May 7, 2009

ハワイの日系人のお墓:Japanese Tombstones in Hawaii

I spent Easter break in Hawaii.

During the trip, I saw a lot of Japanese gravestones. It's strange that I've been there four times but it never occured to me that Japanese Americans in Hawaii keep that heritage. "When a Japanese American dies, they import a marble stone from Japan and put it on their graveyard," said the bus driver, Jan, on our Big Island tour.


Shortly before the trip, I read a book "Garden Boy" written by Yoshimi Ishikawa in 1994.  In the recollection of Japanese and Japanese Americans he met in 1960s in California, there was this lonesome guy who was born in Hawaii to a immigrant family from Okinawa and couldn't quite fit in either Japanese nor Okinawa community.  He doesn't tell much about himself, but when he met an American who spent most of his childhood in Japan, he felt he finally found someone who had gone through the same struggle, and told his story;

"I was working in a field of sugar cane in Oafu, when Japan dropped bombs on Pearl Harbor.  I never ever imagined Japan would attack us.  When I learned it was Japan....  I found my true destiny defined.  Japanese Army attacked Hawaii where hundreds of thousands of Japanese immigrants lived.  We were abondoned by Japan.  But that didn't automatically make me feel that I'd rather become an American."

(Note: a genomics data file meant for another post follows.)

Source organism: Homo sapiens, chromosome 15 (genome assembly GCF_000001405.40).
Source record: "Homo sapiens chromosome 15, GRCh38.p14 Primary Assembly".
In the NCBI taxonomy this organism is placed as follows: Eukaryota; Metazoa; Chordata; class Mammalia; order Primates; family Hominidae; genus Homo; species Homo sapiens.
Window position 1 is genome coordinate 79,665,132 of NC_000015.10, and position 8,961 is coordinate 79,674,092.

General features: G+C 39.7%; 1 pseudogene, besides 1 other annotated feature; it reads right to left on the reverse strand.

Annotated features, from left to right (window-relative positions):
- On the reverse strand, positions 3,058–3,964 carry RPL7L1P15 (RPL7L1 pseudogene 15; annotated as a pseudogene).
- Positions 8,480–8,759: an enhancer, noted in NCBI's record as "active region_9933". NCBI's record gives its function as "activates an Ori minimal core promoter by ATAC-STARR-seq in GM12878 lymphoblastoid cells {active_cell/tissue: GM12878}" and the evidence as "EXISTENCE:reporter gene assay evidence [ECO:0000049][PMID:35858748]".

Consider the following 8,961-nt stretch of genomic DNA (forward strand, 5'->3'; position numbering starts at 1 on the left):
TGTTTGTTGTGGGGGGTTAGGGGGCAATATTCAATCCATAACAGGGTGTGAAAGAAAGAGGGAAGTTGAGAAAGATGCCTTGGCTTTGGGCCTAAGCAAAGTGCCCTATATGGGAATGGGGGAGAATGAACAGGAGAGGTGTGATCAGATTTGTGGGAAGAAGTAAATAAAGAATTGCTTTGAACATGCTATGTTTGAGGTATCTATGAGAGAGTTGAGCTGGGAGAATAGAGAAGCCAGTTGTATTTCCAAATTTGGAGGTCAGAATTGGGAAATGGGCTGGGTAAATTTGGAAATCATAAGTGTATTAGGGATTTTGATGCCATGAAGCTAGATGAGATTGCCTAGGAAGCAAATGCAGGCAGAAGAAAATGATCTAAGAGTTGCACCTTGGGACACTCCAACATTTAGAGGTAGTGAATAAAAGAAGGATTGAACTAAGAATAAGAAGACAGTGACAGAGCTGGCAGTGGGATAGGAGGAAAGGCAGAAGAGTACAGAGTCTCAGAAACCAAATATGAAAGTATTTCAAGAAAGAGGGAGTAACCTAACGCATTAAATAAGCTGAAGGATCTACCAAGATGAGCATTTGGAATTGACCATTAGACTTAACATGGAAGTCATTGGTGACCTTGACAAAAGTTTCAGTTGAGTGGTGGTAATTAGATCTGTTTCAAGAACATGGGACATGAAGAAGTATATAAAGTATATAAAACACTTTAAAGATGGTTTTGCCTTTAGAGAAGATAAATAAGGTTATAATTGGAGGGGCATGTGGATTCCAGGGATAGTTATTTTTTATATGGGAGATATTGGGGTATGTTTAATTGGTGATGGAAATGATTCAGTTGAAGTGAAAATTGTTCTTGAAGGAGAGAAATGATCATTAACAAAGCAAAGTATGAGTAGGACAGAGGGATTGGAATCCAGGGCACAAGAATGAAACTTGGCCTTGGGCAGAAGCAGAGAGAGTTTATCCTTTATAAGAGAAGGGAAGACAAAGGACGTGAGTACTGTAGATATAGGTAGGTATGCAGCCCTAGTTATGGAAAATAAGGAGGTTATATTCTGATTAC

If you look carefully at their tombstones, you may realize most of them used English alphabets rather than Japanese characters from 1942 (right after Pearl Harbor attack in Dec. 1941) to early 1960s.


On my way back to airport, the road was a bit jammed on Sunday morning. "Car crush?" I asked.  "No, those are the cars going to the cemetery. They go there every weekend and they're all decorated with fresh flowers," explained our taxi driver who came to Hawaii 20+ years ago from Tokyo suburb.

I told her what I heard from Jan a day before, then she laughed and said, "Japanese tombstones?  They sell them here.  Think how heavy they're! I bet it'd cost a lot of money if you make them shipped from Japan." (Ah, Jan..  I know it's a true story, even if it's not a common practice!)

Having done with joking, she paused a bit and added, "when a Japanese American dies, they put a tombstone facing north.  That's where Japan is."


今回はどうしたわけか行く先々で日本のお墓が目についた。ハワイでは日系の人たちが日本の墓石をそのまま使っているのだ。ハワイは4度目なのに何故これまで気づかなかったんだろう? わしの目は節穴か、と落ち込んでたら、見透かしたかのようにビッグアイランドのバスの運転手ジャンがこうポツンと話した。「ここの日系アメリカ人は死ぬと日本から大理石取り寄せて墓に置くんだよ」







最終日、空港に向かう途中、高速で渋滞に巻き込まれた。日曜の朝から事故? と思ったら、在米20年以上の陽気な日本人の女性運転手が、「いや、お墓参りの渋滞ですよ。ここの人たちは毎週末お墓行くからね。どのお墓もお花きれいでしょ?」 と教えてくれた。

試しに前の日に運転手ジャンから聞いた話をしてみたら、「日本の墓石? ここでも売ってるよ。あんな重いもん日本から取り寄せたら送料だけでえらいこっちゃ。御影石だけどね。アメリカ人に御影石なんて言ったってわかんないだろうし大理石で上等だわなぁ、わっははは」(ああ、ジャン…ま、取り寄せる人の話も本当にあった話なんだろうけど)




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